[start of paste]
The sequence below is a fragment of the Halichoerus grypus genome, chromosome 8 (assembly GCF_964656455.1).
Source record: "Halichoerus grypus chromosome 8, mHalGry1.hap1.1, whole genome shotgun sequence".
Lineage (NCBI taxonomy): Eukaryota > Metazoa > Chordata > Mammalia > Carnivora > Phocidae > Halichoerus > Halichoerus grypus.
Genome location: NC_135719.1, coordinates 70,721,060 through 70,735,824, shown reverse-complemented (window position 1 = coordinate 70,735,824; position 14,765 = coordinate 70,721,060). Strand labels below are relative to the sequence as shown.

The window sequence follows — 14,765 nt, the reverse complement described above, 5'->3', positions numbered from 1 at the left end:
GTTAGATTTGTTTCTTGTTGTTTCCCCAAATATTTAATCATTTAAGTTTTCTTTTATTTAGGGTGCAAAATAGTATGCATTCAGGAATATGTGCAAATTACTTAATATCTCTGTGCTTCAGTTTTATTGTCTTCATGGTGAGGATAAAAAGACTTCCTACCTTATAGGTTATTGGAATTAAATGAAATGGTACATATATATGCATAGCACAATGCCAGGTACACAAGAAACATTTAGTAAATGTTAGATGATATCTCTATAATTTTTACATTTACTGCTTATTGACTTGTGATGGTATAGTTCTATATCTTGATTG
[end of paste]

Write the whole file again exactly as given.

The sequence below is a fragment of the Halichoerus grypus genome, chromosome 8 (assembly GCF_964656455.1).
Source record: "Halichoerus grypus chromosome 8, mHalGry1.hap1.1, whole genome shotgun sequence".
Lineage (NCBI taxonomy): Eukaryota > Metazoa > Chordata > Mammalia > Carnivora > Phocidae > Halichoerus > Halichoerus grypus.
Genome location: NC_135719.1, coordinates 70,721,060 through 70,735,824, shown reverse-complemented (window position 1 = coordinate 70,735,824; position 14,765 = coordinate 70,721,060). Strand labels below are relative to the sequence as shown.

The window sequence follows — 14,765 nt, the reverse complement described above, 5'->3', positions numbered from 1 at the left end:
GTTAGATTTGTTTCTTGTTGTTTCCCCAAATATTTAATCATTTAAGTTTTCTTTTATTTAGGGTGCAAAATAGTATGCATTCAGGAATATGTGCAAATTACTTAATATCTCTGTGCTTCAGTTTTATTGTCTTCATGGTGAGGATAAAAAGACTTCCTACCTTATAGGTTATTGGAATTAAATGAAATGGTACATATATATGCATAGCACAATGCCAGGTACACAAGAAACATTTAGTAAATGTTAGATGATATCTCTATAATTTTTACATTTACTGCTTATTGACTTGTGATGGTATAGTTCTATATCTTGATTG